Obsessive Compulsive Disorder

Our Obsessive Compulsive Disorder (OCD) enhancement for our Family Based Mental Health program provides intensive, in-home support based on Structural Family Therapy and Family Systems Theory to assist families who are facing serious emotional and/or behavioral disturbances. Our staff utilizes Exposure and Responsive Prevention (ERP) interventions. We currently are the only local in-home therapy provider to offer this level of treatment.

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Obsessive compulsive disorder (OCD) is a mental health disorder that impacts people of all ages and backgrounds. OCD occurs when a person gets caught in a cycle of obsessions and compulsions. Obsessions are unwanted, intrusive thoughts, images, or urges that trigger intensely distressing feelings. Compulsions are behaviors an individual engages in to attempt to get rid of the obsessions and/or decrease his or her distress. It currently affects approximately 1 in 40 adults and 1 in 100 children in the U.S.

OCD is often stigmatized by minimizing statements. 

Myth: OCD is just about hand-washing, cleaning, and being neat.

FactTriggers related to cleanliness and symptoms related to washing make up only a small part of the range of OCD triggers and symptoms. People with OCD can have obsessions related to a wide variety of things, including losing control, hurting others, unwanted sexual thoughts, and many more. Similarly, the anxiety caused by these obsessions can be lessened by different compulsions, such as “checking” (e.g., re-checking door locks, repeatedly making sure the oven is off), “repeating” (e.g., doing the same action or ritual over and over to be sure it was done “correctly”), and “counting” (e.g., doing things in certain numbers, counting items to certain numbers).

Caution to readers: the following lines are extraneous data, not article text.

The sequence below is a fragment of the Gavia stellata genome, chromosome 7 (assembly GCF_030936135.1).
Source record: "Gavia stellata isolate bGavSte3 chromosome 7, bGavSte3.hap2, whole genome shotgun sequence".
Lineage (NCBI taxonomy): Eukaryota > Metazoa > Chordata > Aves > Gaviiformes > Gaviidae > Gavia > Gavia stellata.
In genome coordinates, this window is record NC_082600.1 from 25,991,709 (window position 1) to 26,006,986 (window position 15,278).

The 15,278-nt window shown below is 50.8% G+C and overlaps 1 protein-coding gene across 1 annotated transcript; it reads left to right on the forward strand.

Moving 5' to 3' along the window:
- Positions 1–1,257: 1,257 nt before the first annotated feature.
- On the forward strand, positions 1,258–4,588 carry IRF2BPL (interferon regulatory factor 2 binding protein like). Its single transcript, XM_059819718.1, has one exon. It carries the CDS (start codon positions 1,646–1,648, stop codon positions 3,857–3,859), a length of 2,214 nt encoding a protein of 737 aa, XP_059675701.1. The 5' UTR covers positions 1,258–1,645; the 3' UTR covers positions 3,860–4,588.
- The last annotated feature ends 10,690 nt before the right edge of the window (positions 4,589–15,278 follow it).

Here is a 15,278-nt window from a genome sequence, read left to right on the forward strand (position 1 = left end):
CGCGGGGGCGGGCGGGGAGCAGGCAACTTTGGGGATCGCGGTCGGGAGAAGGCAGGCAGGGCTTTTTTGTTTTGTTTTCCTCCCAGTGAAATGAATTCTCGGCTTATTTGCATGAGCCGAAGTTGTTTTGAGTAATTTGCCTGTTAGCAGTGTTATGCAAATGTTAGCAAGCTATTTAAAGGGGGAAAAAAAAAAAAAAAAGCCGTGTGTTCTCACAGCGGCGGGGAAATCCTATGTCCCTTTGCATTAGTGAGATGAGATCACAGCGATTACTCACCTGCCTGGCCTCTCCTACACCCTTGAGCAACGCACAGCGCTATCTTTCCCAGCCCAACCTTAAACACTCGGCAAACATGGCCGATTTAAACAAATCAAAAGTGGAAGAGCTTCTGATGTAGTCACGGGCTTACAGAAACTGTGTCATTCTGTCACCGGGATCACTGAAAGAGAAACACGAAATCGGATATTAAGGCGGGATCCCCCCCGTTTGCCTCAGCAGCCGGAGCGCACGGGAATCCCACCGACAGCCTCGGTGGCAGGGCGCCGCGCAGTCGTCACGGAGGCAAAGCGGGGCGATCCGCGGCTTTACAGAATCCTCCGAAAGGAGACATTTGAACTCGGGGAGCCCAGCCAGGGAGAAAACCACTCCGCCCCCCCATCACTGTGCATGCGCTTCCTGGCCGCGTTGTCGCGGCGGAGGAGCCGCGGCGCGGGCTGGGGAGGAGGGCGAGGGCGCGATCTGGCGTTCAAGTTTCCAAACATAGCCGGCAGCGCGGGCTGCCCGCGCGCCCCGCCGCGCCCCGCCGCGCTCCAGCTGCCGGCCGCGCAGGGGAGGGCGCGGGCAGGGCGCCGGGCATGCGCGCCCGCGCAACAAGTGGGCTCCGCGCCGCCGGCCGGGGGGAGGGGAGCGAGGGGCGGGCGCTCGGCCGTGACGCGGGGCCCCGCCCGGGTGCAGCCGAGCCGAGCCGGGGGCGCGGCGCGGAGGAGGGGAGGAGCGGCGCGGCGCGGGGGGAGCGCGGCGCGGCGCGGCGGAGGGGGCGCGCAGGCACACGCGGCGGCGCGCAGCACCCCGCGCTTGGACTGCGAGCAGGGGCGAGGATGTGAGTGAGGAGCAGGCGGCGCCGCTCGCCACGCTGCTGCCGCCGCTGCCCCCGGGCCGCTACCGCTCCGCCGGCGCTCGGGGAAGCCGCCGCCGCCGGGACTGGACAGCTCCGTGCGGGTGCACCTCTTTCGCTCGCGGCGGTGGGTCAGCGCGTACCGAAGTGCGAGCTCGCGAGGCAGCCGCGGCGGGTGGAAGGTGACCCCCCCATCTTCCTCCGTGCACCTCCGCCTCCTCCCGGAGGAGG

Myth: OCD is not that big deal. People just need to relax and not worry so much.

FactTriggers related to cleanliness and symptoms related to washing make up only a small part of the range of OCD triggers and symptoms. People with OCD can have obsessions related to a wide variety of things, including losing control, hurting others, unwanted sexual thoughts, and many more. Similarly, the anxiety caused by these obsessions can be lessened by different compulsions, such as “checking” (e.g., re-checking door locks, repeatedly making sure the oven is off), “repeating” (e.g., doing the same action or ritual over and over to be sure it was done “correctly”), and “counting” (e.g., doing things in certain numbers, counting items to certain numbers).

 

Our Family Based Mental Health OCD speciality started in 2017. We received feedback from local professionals in the community about the high need for this specific program. We began with one team, comprised of one Master’s and one Bachelor’s-level clinician, and then expanded to two teams. Our teams participate in ongoing clinical consultation with a graduate from the International OCD Foundation’s Behavior Therapy Training Institute who also has a strong background in family therapy. They also participate in the Western Psychiatric Hospital Family Based training, which is a 3-year certification process. Along with weekly in-office supervision, our teams have direct opportunities to enhance development and learning.

Teams are able to provide in-home training to family members and other providers on the treatment team (schools, case managers, etc.) Teams work to provide psychoeducation to family members on evidence based, best practice treatment for OCD--Exposure with Response Prevention (ERP) and are able to use family therapy skills to assist in dynamic changes to reduce accommodations within the home for treatment refractory clients.

Our Family Based staff utilize various techniques to develop appropriate goals for clients, focusing not just on OCD and ERP treatment, but also the systemic family shifts that can support this treatment process: